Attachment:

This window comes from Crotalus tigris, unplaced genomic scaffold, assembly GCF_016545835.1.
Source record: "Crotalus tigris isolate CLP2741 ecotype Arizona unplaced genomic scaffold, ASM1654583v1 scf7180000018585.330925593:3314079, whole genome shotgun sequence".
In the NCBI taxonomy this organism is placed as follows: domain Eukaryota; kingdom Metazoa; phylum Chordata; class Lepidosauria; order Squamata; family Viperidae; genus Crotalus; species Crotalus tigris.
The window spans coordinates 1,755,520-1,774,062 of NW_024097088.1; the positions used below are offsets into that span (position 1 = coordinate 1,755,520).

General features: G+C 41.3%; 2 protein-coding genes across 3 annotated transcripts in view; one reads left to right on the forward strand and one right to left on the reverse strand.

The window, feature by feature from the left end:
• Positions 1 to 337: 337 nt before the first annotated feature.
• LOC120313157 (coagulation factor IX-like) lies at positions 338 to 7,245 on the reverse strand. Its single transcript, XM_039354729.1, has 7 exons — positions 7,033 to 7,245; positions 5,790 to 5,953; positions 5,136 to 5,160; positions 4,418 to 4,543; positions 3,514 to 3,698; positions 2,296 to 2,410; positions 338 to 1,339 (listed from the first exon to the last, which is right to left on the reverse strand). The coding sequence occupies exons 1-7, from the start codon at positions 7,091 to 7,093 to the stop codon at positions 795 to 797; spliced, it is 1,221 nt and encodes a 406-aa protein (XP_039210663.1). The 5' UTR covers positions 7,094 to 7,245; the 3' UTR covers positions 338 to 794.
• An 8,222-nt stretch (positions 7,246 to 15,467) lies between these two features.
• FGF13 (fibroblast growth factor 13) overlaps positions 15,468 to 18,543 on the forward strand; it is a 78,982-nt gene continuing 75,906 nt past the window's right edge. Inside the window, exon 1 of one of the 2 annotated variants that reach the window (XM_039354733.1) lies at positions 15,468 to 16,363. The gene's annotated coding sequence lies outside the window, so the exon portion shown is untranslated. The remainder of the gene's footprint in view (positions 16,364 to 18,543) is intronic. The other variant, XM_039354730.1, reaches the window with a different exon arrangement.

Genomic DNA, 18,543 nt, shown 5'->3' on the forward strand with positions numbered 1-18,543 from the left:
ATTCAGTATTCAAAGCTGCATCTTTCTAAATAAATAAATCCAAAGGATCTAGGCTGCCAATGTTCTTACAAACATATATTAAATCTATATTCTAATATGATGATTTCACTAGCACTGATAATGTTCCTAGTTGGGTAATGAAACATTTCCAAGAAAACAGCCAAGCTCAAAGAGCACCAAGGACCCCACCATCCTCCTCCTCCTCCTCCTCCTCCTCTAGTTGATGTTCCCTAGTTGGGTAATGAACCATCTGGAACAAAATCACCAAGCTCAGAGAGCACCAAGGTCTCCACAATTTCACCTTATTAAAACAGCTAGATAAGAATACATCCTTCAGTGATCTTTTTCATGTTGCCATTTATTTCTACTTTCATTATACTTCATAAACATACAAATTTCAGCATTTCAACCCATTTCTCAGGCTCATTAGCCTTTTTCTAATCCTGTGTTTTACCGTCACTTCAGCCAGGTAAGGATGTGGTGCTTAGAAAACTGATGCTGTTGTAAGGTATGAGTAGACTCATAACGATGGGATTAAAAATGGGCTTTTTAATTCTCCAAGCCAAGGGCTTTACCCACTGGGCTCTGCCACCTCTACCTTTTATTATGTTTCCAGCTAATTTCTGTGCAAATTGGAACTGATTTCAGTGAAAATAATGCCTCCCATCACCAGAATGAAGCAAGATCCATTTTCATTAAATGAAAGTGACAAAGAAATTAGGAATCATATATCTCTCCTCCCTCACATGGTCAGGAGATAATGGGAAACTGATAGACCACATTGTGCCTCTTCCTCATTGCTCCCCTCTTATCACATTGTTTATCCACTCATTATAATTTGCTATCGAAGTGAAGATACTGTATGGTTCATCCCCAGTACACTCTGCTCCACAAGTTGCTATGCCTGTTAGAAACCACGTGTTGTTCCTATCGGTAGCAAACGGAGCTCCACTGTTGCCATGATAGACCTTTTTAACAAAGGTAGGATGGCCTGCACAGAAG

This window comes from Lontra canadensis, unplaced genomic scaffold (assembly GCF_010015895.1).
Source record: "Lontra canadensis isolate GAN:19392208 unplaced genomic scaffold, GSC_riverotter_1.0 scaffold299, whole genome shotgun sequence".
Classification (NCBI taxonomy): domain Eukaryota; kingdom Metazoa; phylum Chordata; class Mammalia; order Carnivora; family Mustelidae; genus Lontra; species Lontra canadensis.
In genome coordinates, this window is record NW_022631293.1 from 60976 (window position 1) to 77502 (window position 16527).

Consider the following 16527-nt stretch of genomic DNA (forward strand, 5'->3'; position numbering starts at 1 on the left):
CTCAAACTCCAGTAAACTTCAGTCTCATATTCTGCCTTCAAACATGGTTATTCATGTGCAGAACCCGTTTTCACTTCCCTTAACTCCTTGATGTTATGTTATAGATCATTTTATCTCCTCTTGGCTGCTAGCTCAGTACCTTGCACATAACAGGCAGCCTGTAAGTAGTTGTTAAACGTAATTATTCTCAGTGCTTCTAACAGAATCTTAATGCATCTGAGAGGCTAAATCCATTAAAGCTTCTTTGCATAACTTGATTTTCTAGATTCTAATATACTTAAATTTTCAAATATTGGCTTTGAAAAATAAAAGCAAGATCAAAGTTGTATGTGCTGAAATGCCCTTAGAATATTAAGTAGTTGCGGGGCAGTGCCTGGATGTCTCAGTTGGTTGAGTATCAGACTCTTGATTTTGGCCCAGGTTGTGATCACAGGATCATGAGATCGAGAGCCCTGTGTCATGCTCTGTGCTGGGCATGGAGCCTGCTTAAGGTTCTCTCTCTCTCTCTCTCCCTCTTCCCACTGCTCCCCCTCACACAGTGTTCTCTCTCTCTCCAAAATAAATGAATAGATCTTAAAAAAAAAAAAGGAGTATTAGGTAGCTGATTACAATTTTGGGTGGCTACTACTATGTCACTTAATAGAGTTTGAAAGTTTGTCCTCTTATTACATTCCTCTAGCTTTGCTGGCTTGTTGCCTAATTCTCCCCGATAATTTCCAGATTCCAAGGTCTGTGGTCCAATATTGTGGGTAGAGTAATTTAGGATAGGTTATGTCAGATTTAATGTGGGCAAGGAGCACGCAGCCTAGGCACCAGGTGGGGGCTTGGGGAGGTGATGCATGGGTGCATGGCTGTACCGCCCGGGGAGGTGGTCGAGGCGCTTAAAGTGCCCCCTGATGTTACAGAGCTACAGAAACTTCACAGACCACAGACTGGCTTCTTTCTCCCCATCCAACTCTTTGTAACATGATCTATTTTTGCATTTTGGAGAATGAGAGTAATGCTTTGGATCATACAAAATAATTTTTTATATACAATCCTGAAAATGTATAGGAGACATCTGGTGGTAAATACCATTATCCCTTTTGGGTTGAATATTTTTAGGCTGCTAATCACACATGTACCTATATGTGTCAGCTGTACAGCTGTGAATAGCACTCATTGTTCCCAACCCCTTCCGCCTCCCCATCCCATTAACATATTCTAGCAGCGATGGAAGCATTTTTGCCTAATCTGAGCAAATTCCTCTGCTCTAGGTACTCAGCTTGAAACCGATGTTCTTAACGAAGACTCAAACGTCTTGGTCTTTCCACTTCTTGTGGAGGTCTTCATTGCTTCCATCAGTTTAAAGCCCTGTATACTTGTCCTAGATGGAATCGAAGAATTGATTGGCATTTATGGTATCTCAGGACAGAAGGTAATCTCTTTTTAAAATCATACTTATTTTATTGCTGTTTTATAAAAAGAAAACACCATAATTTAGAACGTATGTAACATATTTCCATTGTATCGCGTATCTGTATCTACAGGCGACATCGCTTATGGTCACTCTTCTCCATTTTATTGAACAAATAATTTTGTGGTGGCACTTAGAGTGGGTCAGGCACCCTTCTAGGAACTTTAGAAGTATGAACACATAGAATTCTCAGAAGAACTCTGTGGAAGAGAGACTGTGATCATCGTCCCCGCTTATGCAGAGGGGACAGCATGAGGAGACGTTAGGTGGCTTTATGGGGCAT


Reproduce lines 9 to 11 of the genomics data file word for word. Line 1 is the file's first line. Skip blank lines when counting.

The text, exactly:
• An 8,222-nt stretch (positions 7,246 to 15,467) lies between these two features.
• FGF13 (fibroblast growth factor 13) overlaps positions 15,468 to 18,543 on the forward strand; it is a 78,982-nt gene continuing 75,906 nt past the window's right edge. Inside the window, exon 1 of one of the 2 annotated variants that reach the window (XM_039354733.1) lies at positions 15,468 to 16,363. The gene's annotated coding sequence lies outside the window, so the exon portion shown is untranslated. The remainder of the gene's footprint in view (positions 16,364 to 18,543) is intronic. The other variant, XM_039354730.1, reaches the window with a different exon arrangement.

Genomic DNA, 18,543 nt, shown 5'->3' on the forward strand with positions numbered 1-18,543 from the left: